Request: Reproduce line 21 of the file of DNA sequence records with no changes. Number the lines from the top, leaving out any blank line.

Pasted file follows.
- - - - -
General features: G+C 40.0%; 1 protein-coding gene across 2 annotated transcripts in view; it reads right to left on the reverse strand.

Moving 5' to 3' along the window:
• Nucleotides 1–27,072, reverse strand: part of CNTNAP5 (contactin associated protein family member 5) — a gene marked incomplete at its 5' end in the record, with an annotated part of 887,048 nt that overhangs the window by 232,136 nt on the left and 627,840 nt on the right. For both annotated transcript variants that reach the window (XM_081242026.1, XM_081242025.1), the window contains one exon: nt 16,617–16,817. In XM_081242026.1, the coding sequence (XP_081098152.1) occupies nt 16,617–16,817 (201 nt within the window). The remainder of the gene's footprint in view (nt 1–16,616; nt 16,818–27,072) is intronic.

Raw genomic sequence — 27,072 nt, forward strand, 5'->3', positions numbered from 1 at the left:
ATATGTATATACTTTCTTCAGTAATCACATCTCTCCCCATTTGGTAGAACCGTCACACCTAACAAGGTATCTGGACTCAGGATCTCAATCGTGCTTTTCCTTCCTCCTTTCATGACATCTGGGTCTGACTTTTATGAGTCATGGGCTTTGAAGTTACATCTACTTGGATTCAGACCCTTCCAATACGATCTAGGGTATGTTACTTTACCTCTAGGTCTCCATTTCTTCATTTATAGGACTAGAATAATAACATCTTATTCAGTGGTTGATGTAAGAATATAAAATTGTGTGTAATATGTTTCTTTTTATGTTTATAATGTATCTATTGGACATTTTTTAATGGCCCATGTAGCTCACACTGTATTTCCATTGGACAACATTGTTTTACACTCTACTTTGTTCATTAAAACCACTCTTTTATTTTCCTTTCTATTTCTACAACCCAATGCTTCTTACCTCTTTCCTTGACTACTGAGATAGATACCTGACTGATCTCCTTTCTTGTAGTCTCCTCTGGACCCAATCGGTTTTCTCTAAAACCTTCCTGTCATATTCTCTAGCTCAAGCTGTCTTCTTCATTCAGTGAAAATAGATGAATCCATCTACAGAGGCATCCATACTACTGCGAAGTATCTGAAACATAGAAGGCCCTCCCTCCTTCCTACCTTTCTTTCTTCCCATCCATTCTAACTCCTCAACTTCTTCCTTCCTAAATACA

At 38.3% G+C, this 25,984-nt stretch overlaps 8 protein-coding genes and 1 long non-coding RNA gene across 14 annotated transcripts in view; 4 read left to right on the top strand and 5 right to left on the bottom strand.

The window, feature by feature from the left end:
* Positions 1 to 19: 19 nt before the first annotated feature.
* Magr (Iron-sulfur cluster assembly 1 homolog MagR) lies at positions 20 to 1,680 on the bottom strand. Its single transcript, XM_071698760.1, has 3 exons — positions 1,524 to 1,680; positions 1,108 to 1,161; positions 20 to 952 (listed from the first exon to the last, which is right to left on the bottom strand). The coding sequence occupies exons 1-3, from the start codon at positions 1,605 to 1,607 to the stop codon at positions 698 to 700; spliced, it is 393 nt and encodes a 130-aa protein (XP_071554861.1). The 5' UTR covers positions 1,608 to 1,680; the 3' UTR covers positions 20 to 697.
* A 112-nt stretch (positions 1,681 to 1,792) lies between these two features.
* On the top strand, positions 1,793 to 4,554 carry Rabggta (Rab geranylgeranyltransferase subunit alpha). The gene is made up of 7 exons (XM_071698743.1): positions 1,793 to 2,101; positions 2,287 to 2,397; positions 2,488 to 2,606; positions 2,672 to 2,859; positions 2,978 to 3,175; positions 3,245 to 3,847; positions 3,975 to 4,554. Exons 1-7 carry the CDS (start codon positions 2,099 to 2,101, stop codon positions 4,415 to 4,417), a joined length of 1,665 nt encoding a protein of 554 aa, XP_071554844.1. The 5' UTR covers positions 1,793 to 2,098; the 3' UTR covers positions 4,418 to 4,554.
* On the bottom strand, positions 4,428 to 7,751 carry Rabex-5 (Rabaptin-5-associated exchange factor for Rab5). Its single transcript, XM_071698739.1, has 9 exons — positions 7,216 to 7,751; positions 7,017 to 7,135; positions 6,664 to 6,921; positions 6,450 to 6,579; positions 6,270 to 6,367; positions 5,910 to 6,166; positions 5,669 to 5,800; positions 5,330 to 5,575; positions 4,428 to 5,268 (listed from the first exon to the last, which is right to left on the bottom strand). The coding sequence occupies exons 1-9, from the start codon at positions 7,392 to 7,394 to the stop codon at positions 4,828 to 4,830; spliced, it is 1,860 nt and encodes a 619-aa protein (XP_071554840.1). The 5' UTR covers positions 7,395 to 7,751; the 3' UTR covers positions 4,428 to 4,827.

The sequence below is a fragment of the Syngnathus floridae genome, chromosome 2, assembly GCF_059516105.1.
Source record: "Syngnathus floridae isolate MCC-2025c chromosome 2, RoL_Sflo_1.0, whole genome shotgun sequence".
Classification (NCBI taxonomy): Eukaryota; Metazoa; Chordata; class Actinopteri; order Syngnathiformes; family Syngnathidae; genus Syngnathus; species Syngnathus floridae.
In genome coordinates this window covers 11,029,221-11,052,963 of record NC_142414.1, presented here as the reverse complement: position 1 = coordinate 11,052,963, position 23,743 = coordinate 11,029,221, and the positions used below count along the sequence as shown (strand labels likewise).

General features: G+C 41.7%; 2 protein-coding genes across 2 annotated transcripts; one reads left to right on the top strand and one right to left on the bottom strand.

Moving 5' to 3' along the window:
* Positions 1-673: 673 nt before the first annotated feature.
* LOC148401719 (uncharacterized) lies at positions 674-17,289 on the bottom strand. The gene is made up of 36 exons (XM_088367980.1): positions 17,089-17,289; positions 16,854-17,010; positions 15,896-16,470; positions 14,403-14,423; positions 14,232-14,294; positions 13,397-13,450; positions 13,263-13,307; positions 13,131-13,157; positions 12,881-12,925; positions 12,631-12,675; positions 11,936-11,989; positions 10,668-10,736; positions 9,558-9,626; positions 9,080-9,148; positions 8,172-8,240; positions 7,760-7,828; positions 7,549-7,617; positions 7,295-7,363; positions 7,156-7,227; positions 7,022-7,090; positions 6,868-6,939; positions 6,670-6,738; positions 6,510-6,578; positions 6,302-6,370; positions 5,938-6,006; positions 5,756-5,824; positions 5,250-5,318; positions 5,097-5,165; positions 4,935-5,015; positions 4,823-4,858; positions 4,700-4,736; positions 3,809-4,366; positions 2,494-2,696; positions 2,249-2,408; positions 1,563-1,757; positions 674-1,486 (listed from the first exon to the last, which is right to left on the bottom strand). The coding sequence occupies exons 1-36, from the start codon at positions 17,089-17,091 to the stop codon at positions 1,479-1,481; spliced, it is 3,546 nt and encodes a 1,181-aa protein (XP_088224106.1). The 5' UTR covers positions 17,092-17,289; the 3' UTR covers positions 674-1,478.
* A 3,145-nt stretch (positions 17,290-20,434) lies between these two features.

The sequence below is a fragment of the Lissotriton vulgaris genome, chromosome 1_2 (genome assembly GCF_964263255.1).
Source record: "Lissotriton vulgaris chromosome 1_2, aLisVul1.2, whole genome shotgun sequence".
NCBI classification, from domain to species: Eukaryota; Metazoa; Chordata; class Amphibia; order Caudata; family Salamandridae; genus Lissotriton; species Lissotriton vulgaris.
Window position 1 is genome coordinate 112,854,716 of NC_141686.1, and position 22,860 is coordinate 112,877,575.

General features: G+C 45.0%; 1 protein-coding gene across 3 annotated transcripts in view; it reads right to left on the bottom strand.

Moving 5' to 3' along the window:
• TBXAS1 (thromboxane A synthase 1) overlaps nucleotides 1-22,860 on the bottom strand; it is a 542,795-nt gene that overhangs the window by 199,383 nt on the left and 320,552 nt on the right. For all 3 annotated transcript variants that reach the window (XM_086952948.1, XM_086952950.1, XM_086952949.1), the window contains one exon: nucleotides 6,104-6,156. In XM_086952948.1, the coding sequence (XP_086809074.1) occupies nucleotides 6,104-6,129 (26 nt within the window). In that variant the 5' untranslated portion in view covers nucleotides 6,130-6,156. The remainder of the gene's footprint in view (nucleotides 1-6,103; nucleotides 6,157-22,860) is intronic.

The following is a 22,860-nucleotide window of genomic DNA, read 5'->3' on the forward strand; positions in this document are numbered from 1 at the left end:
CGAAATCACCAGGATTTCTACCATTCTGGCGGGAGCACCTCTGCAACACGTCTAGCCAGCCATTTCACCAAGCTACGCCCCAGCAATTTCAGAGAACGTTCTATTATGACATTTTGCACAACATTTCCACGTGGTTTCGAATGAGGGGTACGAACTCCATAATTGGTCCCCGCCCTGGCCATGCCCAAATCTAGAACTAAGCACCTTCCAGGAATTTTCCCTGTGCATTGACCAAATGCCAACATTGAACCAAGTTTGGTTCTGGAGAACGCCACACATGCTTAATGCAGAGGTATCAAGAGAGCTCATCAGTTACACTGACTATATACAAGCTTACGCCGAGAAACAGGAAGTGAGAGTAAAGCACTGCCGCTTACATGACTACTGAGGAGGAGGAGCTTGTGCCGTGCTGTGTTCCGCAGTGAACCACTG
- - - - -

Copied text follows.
* A 3,145-nt stretch (positions 17,290-20,434) lies between these two features.